…and add a neck made from cables and a spine, I think it would look really cool. Then again, I love the Hellbrute’s original face and wouldn’t want to permanently obscure it by a conversion… This really is a problem! Maybe I can do the Juggernaut head as an optional, removable addition to the model? Let me know what you think!

Let’s not forget the other side of the spectrum, though! So, what to do with the Sons of the Lion…?

 

Dark Angels:

Whenever I hit a roadblock during my musings on possible uses of the chaos models, I relax by working on some of the Dark Angel models. Some, if not most of these will be really useful for my Custodes army!

Characters

The Company Master will definitely be transformed into a Custodes officer! It should be easy enough: Just add a different head (for example, one from the High Elf White Lions kit), a couple of bitz and get rid of some of the DA symbols, and you’re there.

I’ll probably save the Librarian for later: He won’t do much good in a Custodes force, seeing how psykers were pretty much outlawed by the Edict of Nikaea. He might make a great base for an Inquisitor, though…Hmm, I’ll have to think about this.

And then there’s the limited edition Interrogator Chaplain. I am somehow feeling a little tempted to convert him into a Word Bearers Dark Apostle…but it’s definitely not a priority at the moment.

Ravenwing Bikes

These will probably end up as Custodes jetbikes sooner or later. I’ll be using this excellent tutorial by Ron Saikowski (of From The Warp fame), although the conversion will probably end up being a bit more complicated compared to normal Space Marine bikes, since the wheels of the bikes from the starter box are part of the bike’s main body. Still, nothing that a bit of judicious cutting cannot solve…

Tactical Marines

To tell you the truth, these are a bit of a problem: The sergeant will become a Custodes with some minor conversion work. As will the guy with the Plasma cannon (only sans the Plasma cannon, since they didn’t yet exist at the time of the Heresy, I believe). His arms are completely separate, and he is sporting a rather interesting, older helmet design, so he will become a member of a power armoured Custodes squad (I’ll be showcasing some models from the squad soon).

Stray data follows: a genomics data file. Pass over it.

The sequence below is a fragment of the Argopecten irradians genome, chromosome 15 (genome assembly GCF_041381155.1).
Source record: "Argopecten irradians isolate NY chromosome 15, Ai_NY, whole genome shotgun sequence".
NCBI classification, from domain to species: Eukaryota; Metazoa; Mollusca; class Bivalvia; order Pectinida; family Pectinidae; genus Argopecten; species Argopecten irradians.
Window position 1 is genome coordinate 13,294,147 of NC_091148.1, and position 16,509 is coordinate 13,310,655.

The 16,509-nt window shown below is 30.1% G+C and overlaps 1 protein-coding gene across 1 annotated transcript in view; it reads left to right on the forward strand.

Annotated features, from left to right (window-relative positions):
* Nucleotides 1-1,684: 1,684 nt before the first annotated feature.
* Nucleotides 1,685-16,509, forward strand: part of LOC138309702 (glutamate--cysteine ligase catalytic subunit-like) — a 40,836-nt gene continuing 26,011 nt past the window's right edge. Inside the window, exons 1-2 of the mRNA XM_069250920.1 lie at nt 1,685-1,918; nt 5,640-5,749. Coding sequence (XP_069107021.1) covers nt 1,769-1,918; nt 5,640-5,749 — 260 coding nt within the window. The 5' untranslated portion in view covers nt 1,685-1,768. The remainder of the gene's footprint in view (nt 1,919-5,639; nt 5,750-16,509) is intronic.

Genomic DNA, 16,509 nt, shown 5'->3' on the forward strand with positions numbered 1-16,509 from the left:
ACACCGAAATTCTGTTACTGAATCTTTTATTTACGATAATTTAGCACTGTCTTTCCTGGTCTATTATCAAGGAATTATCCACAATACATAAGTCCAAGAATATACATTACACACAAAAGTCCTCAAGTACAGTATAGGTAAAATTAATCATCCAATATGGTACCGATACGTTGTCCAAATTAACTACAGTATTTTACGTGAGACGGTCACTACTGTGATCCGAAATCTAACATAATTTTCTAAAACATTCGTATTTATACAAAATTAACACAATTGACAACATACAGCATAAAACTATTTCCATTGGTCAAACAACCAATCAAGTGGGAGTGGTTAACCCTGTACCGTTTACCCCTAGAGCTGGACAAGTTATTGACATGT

The other guys are a pretty hopeless case, though: I doubt any amount of cutting would make them look like anything but Dark Angels tac Marines. So into my bitzbox they go. Maybe I’ll use them as statues in a terrain project. Maybe I’ll start a DA army one day. Maybe I’ll think of something in time. We’ll see…

Deathwing Terminators

To tell you the truth, I am already hard at work cutting these up. They may not look like it, but the Deathwatch Terminators make for pretty convincing Custodes Terminators in Pre-Heresy Cataphract Terminator armour. You don’t believe me? Here’s proof:

First up, an early test model for my Custodes Terminators I built using a Black Reach Terminator:


I had already abandoned the hope of actually doing a whole squad of these, since I did not want to buy a whole box of Terminators for what was ultimately more of a “why the hell not?” project. But then, the Deathwing Terminators provided me with more than enough willing subjects to build some more Custodes in tactical Dreadnought armour. Behold:


This is an assembled Deathwatch Terminator from the starter box. So I took this guy and began to transform him. Quite a bit of cutting was needed for this, since I wanted to keep the Terminators powerfist — the rivets are just screaming Pre-Heresy to me. So I needed to get rid of the shoulderpad. I cut off the entire arm, replacing the upper part with a regular Terminator arm. The other arm and torso front were put away for future projects, and I used all kinds of stuff from my bitzbox to turn this guy into a Pre-Heresy Terminator. Take a look:

Same model, ladies and gentlemen 😉

While I realise that the armour may not be a hundred percent consistent with the official artwork, I still think that enough of the visual cues are there to make this guy read as a Custodes in Cataphract armour.


I think the paintjob will do the rest 😉


As you can see above, I also built the beginnings of a Guardian Spear: The weapon was spliced together from the blade of a Nemesis force halberd, the shaft of a thunderhammer and a part of a Chaos Knight lance. I may yet add a Boltgun to transform the weapon into an actual Guardian Spear.


This first success motivated to try again. So while my second batch of cultists was drying, I took another Deathwing Termie…


…and got to work again. By the way, say about GW’s decision to make the Marines in the box DA’s what you want, the poses on those Termies are excellent!